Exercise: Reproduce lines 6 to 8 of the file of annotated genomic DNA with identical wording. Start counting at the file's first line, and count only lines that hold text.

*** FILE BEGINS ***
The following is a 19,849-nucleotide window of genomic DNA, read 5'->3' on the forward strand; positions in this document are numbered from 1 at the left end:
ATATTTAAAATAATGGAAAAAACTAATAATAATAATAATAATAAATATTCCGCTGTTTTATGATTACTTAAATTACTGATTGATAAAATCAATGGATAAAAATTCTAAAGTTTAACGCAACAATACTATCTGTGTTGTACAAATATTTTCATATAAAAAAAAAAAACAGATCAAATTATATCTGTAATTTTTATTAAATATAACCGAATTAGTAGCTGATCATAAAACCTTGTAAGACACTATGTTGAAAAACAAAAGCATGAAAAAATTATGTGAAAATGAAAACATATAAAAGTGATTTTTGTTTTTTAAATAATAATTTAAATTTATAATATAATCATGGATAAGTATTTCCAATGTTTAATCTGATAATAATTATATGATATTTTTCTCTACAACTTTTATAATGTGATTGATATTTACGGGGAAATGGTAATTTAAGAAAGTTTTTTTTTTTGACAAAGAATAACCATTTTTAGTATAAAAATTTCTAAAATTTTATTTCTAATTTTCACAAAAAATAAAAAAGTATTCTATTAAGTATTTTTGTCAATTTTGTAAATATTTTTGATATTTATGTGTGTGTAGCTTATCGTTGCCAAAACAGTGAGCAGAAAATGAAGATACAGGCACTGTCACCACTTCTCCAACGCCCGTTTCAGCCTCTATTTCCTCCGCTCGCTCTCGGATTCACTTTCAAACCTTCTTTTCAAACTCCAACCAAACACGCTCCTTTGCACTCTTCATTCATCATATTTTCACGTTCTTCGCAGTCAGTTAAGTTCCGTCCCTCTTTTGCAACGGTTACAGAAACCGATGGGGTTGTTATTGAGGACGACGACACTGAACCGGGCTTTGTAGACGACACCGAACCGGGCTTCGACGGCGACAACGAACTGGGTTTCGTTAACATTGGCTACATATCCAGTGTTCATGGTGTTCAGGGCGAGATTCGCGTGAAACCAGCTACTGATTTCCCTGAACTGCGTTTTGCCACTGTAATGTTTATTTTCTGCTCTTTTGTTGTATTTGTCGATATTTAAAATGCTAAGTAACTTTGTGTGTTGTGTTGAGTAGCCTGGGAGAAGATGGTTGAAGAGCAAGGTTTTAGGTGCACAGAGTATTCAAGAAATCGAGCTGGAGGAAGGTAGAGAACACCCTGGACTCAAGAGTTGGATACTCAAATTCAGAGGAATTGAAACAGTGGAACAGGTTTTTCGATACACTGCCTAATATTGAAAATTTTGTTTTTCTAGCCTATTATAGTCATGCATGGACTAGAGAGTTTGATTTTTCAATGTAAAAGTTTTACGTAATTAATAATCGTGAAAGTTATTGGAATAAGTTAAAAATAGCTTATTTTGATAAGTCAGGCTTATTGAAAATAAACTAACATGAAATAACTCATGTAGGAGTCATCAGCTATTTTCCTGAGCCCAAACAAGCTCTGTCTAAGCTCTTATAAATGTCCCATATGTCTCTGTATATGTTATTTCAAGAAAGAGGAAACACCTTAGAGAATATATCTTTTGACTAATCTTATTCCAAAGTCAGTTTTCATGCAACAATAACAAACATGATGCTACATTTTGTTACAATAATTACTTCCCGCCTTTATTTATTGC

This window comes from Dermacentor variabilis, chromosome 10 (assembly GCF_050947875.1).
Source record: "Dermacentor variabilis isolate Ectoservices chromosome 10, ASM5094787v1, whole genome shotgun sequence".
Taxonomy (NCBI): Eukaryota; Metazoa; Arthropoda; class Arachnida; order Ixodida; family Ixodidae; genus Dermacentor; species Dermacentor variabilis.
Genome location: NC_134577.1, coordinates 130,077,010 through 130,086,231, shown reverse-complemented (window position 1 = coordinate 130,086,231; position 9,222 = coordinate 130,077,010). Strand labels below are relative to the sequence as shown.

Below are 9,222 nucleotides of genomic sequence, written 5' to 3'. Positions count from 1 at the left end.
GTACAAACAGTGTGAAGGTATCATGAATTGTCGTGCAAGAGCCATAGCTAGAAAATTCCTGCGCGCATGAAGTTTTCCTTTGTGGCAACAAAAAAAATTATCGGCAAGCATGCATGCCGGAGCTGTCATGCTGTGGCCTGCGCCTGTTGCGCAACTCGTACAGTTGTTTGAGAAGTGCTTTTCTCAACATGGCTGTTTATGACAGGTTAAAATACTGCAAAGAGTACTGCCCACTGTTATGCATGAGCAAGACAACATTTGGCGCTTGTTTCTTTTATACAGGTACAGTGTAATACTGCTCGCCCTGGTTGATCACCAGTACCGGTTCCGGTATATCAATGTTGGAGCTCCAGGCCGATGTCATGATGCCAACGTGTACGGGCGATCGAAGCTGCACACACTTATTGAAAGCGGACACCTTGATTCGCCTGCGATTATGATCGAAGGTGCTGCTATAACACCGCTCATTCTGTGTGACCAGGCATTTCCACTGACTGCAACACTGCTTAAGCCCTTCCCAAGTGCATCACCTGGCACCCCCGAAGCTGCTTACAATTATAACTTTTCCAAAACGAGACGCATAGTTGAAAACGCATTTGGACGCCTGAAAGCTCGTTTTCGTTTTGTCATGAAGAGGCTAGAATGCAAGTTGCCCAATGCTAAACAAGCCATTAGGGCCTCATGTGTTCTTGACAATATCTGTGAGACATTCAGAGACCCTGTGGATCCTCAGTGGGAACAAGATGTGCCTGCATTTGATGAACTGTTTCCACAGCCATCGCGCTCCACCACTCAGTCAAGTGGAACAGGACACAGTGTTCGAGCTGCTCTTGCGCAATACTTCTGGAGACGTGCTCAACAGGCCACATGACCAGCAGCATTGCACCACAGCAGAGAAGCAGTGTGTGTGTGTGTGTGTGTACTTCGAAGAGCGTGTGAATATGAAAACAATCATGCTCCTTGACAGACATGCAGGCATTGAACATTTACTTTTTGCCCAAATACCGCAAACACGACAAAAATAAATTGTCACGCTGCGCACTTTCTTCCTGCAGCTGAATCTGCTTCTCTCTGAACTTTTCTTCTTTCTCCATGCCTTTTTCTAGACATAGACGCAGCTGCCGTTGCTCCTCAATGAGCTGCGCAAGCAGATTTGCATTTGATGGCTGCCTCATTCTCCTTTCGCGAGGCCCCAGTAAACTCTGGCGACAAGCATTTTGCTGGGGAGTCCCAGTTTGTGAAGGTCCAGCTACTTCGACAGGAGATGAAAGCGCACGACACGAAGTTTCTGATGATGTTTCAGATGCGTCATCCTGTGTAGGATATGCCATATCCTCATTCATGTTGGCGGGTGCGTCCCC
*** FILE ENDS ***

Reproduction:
Genome location: NC_134577.1, coordinates 130,077,010 through 130,086,231, shown reverse-complemented (window position 1 = coordinate 130,086,231; position 9,222 = coordinate 130,077,010). Strand labels below are relative to the sequence as shown.

Below are 9,222 nucleotides of genomic sequence, written 5' to 3'. Positions count from 1 at the left end.
GTACAAACAGTGTGAAGGTATCATGAATTGTCGTGCAAGAGCCATAGCTAGAAAATTCCTGCGCGCATGAAGTTTTCCTTTGTGGCAACAAAAAAAATTATCGGCAAGCATGCATGCCGGAGCTGTCATGCTGTGGCCTGCGCCTGTTGCGCAACTCGTACAGTTGTTTGAGAAGTGCTTTTCTCAACATGGCTGTTTATGACAGGTTAAAATACTGCAAAGAGTACTGCCCACTGTTATGCATGAGCAAGACAACATTTGGCGCTTGTTTCTTTTATACAGGTACAGTGTAATACTGCTCGCCCTGGTTGATCACCAGTACCGGTTCCGGTATATCAATGTTGGAGCTCCAGGCCGATGTCATGATGCCAACGTGTACGGGCGATCGAAGCTGCACACACTTATTGAAAGCGGACACCTTGATTCGCCTGCGATTATGATCGAAGGTGCTGCTATAACACCGCTCATTCTGTGTGACCAGGCATTTCCACTGACTGCAACACTGCTTAAGCCCTTCCCAAGTGCATCACCTGGCACCCCCGAAGCTGCTTACAATTATAACTTTTCCAAAACGAGACGCATAGTTGAAAACGCATTTGGACGCCTGAAAGCTCGTTTTCGTTTTGTCATGAAGAGGCTAGAATGCAAGTTGCCCAATGCTAAACAAGCCATTAGGGCCTCATGTGTTCTTGACAATATCTGTGAGACATTCAGAGACCCTGTGGATCCTCAGTGGGAACAAGATGTGCCTGCATTTGATGAACTGTTTCCACAGCCATCGCGCTCCACCACTCAGTCAAGTGGAACAGGACACAGTGTTCGAGCTGCTCTTGCGCAATACTTCTGGAGACGTGCTCAACAGGCCACATGACCAGCAGCATTGCACCACAGCAGAGAAGCAGTGTGTGTGTGTGTGTGTGTACTTCGAAGAGCGTGTGAATATGAAAACAATCATGCTCCTTGACAGACATGCAGGCATTGAACATTTACTTTTTGCCCAAATACCGCAAACACGACAAAAATAAATTGTCACGCTGCGCACTTTCTTCCTGCAGCTGAATCTGCTTCTCTCTGAACTTTTCTTCTTTCTCCATGCCTTTTTCTAGACATAGACGCAGCTGCCGTTGCTCCTCAATGAGCTGCGCAAGCAGATTTGCATTTGATGGCTGCCTCATTCTCCTTTCGCGAGGCCCCAGTAAACTCTGGCGACAAGCATTTTGCTGGGGAGTCCCAGTTTGTGAAGGTCCAGCTACTTCGACAGGAGATGAAAGCGCACGACACGAAGTTTCTGATGATGTTTCAGATGCGTCATCCTGTGTAGGATATGCCATATCCTCATTCATGTTGGCGGGTGCGTCCCC